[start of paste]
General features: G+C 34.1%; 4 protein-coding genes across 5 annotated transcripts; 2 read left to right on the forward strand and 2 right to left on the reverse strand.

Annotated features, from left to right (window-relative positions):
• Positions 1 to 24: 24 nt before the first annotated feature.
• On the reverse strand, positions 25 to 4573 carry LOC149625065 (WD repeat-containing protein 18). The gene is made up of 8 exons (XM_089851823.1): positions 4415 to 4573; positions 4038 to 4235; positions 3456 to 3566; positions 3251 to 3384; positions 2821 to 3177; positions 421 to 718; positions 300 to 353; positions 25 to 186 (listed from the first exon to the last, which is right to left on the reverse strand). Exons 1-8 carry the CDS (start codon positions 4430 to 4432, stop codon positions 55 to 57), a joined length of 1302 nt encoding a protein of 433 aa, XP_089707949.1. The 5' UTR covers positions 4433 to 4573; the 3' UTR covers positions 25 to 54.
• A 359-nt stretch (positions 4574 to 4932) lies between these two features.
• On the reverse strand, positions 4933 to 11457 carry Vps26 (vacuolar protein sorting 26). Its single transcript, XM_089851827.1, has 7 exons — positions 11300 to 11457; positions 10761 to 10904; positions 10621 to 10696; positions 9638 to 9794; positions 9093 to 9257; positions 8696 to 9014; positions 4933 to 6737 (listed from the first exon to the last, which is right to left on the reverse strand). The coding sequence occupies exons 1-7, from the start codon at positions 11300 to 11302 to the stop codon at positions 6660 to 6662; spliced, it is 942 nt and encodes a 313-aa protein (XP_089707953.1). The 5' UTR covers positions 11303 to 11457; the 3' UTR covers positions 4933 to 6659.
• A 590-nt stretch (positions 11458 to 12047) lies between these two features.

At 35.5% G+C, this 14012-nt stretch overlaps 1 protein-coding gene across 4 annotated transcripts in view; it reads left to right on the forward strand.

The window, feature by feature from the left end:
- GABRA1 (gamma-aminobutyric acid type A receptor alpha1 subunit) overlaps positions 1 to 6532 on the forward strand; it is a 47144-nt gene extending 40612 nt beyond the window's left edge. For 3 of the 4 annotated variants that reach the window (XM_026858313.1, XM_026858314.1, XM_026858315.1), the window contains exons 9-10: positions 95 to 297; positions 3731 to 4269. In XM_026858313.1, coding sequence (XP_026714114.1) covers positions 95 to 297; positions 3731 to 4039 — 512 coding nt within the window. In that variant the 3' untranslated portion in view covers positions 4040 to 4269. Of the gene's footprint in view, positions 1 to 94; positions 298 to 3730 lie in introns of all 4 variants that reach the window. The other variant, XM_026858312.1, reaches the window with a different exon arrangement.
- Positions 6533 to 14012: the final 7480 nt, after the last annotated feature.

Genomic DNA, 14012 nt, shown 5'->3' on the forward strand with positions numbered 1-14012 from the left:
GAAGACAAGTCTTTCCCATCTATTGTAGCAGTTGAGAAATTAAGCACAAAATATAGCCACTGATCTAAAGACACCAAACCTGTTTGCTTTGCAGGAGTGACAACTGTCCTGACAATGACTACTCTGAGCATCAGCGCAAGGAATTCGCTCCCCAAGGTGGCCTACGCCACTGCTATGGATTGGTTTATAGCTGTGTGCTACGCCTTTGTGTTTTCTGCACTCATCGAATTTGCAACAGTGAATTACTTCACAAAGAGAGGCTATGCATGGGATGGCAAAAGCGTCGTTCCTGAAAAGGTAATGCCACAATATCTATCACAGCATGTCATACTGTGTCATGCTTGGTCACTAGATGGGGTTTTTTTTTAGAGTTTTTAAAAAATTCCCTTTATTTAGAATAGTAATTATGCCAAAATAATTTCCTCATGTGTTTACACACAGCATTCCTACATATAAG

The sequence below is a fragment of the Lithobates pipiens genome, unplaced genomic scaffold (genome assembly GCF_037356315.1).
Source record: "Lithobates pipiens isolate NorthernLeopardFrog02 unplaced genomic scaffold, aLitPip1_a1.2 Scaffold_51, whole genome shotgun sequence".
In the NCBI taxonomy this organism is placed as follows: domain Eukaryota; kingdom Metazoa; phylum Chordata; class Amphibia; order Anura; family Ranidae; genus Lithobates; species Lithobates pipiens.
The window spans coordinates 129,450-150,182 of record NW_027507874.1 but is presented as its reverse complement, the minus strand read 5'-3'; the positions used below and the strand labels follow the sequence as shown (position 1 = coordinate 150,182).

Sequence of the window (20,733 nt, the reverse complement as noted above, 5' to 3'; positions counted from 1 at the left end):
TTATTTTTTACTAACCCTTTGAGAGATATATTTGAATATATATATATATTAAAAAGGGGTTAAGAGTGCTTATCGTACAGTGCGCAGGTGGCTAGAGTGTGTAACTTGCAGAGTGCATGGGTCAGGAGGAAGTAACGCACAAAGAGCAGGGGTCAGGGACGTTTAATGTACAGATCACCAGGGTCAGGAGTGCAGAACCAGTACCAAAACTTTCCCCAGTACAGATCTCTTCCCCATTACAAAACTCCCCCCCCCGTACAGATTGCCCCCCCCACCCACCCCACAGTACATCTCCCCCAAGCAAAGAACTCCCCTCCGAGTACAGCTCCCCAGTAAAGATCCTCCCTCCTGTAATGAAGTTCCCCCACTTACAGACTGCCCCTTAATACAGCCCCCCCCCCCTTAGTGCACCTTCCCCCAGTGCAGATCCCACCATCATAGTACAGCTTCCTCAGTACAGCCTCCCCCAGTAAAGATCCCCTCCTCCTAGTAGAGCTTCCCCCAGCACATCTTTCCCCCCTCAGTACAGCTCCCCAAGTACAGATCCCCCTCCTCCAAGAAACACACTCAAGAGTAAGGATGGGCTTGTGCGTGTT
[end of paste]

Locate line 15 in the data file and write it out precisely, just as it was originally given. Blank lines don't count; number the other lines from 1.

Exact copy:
Source record: "Lithobates pipiens isolate NorthernLeopardFrog02 unplaced genomic scaffold, aLitPip1_a1.2 Scaffold_51, whole genome shotgun sequence".